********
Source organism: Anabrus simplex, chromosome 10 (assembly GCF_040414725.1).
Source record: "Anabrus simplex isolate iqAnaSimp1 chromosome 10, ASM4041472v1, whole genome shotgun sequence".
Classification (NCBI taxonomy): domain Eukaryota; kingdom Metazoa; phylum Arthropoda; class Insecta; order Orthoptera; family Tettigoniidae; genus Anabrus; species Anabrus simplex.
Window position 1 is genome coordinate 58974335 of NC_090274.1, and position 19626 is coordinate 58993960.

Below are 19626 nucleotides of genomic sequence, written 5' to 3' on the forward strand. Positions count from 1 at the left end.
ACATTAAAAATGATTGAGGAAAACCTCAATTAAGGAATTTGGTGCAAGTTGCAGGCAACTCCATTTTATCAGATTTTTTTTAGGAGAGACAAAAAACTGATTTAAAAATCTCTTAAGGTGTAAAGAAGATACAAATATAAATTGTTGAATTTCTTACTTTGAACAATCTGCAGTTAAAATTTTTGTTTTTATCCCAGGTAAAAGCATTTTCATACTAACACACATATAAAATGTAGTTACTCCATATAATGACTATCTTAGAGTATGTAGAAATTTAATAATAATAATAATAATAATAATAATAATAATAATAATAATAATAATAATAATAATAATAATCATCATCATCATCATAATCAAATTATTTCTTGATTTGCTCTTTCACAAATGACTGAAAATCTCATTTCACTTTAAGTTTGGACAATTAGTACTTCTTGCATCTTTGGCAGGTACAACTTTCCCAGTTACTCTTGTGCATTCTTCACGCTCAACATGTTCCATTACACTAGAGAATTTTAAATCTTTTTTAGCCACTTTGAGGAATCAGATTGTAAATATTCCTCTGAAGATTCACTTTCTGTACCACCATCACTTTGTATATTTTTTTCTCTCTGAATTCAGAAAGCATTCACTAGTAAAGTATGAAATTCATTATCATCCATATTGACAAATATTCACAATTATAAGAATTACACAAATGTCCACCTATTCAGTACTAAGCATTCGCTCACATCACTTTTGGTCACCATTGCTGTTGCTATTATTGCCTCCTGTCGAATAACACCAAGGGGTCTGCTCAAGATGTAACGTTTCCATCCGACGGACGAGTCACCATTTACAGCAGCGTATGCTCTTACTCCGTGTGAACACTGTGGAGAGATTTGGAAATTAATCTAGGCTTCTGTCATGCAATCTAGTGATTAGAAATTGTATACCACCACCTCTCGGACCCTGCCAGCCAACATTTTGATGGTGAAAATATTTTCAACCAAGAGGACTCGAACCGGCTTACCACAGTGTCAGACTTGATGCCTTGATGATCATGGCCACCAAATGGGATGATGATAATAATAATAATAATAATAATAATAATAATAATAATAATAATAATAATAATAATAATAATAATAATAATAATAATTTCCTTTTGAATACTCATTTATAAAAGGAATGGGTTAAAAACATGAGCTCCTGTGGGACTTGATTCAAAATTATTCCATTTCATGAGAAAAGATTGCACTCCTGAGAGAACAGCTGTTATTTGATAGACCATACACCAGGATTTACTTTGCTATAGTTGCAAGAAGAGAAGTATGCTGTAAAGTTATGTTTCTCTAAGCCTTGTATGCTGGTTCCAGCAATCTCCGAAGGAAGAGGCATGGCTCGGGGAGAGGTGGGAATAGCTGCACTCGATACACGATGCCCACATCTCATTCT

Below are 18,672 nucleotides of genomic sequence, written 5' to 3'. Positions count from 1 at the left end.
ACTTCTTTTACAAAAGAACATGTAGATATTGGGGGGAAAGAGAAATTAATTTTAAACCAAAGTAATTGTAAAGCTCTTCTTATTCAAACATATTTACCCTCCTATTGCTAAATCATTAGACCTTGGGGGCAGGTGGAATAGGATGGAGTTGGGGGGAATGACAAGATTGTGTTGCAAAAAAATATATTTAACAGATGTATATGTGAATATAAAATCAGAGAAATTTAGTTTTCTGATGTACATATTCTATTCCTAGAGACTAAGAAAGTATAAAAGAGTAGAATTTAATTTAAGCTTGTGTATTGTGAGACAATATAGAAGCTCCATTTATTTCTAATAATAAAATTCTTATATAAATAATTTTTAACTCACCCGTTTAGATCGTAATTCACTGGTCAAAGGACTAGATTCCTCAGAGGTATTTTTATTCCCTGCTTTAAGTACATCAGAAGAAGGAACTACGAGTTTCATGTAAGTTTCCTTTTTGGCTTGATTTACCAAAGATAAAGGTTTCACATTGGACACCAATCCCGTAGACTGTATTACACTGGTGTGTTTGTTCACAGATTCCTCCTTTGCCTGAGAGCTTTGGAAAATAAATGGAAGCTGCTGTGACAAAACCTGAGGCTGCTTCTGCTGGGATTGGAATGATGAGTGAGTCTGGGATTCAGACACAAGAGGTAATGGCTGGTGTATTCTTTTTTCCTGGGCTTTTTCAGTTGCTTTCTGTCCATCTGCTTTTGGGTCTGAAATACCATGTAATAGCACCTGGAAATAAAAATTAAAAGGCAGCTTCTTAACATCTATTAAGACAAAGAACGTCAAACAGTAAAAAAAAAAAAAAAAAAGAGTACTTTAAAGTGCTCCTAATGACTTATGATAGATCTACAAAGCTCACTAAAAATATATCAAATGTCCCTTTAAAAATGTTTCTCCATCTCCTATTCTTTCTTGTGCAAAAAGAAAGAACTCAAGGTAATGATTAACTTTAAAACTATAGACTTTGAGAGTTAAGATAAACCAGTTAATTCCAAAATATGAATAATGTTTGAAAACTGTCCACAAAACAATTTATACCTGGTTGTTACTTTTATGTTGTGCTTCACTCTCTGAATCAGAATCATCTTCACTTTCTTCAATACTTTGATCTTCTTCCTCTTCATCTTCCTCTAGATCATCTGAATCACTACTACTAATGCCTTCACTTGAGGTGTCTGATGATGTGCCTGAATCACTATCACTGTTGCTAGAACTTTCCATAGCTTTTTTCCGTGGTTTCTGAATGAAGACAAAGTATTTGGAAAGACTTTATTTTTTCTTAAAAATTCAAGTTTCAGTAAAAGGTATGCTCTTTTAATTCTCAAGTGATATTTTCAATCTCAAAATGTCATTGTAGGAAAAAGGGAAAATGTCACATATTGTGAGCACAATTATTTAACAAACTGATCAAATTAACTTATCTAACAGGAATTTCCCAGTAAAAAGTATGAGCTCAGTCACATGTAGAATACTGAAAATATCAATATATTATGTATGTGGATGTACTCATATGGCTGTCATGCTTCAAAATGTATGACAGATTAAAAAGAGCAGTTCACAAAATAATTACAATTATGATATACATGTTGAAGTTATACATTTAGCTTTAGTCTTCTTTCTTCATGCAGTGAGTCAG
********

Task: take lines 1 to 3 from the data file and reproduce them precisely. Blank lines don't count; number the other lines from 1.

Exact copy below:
Source organism: Anabrus simplex, chromosome 10 (assembly GCF_040414725.1).
Source record: "Anabrus simplex isolate iqAnaSimp1 chromosome 10, ASM4041472v1, whole genome shotgun sequence".
Classification (NCBI taxonomy): domain Eukaryota; kingdom Metazoa; phylum Arthropoda; class Insecta; order Orthoptera; family Tettigoniidae; genus Anabrus; species Anabrus simplex.